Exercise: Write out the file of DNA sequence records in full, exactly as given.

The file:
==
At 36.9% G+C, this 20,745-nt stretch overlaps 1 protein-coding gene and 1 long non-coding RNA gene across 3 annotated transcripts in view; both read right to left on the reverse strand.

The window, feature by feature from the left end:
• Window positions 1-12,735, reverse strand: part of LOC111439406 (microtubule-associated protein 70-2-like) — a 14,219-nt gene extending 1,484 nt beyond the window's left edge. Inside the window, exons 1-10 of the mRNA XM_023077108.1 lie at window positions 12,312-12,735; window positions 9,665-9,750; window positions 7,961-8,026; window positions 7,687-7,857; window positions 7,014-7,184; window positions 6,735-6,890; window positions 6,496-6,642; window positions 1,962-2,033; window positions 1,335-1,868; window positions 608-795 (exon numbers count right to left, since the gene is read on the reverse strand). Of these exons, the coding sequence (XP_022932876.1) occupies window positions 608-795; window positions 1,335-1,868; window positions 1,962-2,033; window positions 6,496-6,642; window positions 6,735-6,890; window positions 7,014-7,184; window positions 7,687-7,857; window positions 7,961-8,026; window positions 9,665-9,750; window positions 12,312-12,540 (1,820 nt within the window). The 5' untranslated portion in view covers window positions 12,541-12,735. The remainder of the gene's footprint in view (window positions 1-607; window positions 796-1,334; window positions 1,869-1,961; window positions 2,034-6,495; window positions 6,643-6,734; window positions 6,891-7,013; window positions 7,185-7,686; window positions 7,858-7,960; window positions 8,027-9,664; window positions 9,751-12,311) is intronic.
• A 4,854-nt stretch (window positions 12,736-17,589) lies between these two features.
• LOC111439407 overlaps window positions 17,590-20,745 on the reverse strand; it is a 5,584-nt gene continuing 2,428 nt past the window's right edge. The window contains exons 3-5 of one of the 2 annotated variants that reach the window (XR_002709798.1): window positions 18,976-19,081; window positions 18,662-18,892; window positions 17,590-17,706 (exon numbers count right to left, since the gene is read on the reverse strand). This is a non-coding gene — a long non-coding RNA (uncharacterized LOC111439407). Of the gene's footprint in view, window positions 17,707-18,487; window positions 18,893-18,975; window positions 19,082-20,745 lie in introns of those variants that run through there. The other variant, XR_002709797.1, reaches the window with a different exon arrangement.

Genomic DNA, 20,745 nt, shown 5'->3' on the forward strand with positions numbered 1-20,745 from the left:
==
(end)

At 36.9% G+C, this 20,745-nt stretch overlaps 1 protein-coding gene and 1 long non-coding RNA gene across 3 annotated transcripts in view; both read right to left on the reverse strand.

The window, feature by feature from the left end:
• Window positions 1-12,735, reverse strand: part of LOC111439406 (microtubule-associated protein 70-2-like) — a 14,219-nt gene extending 1,484 nt beyond the window's left edge. Inside the window, exons 1-10 of the mRNA XM_023077108.1 lie at window positions 12,312-12,735; window positions 9,665-9,750; window positions 7,961-8,026; window positions 7,687-7,857; window positions 7,014-7,184; window positions 6,735-6,890; window positions 6,496-6,642; window positions 1,962-2,033; window positions 1,335-1,868; window positions 608-795 (exon numbers count right to left, since the gene is read on the reverse strand). Of these exons, the coding sequence (XP_022932876.1) occupies window positions 608-795; window positions 1,335-1,868; window positions 1,962-2,033; window positions 6,496-6,642; window positions 6,735-6,890; window positions 7,014-7,184; window positions 7,687-7,857; window positions 7,961-8,026; window positions 9,665-9,750; window positions 12,312-12,540 (1,820 nt within the window). The 5' untranslated portion in view covers window positions 12,541-12,735. The remainder of the gene's footprint in view (window positions 1-607; window positions 796-1,334; window positions 1,869-1,961; window positions 2,034-6,495; window positions 6,643-6,734; window positions 6,891-7,013; window positions 7,185-7,686; window positions 7,858-7,960; window positions 8,027-9,664; window positions 9,751-12,311) is intronic.
• A 4,854-nt stretch (window positions 12,736-17,589) lies between these two features.
• LOC111439407 overlaps window positions 17,590-20,745 on the reverse strand; it is a 5,584-nt gene continuing 2,428 nt past the window's right edge. The window contains exons 3-5 of one of the 2 annotated variants that reach the window (XR_002709798.1): window positions 18,976-19,081; window positions 18,662-18,892; window positions 17,590-17,706 (exon numbers count right to left, since the gene is read on the reverse strand). This is a non-coding gene — a long non-coding RNA (uncharacterized LOC111439407). Of the gene's footprint in view, window positions 17,707-18,487; window positions 18,893-18,975; window positions 19,082-20,745 lie in introns of those variants that run through there. The other variant, XR_002709797.1, reaches the window with a different exon arrangement.

Genomic DNA, 20,745 nt, shown 5'->3' on the forward strand with positions numbered 1-20,745 from the left: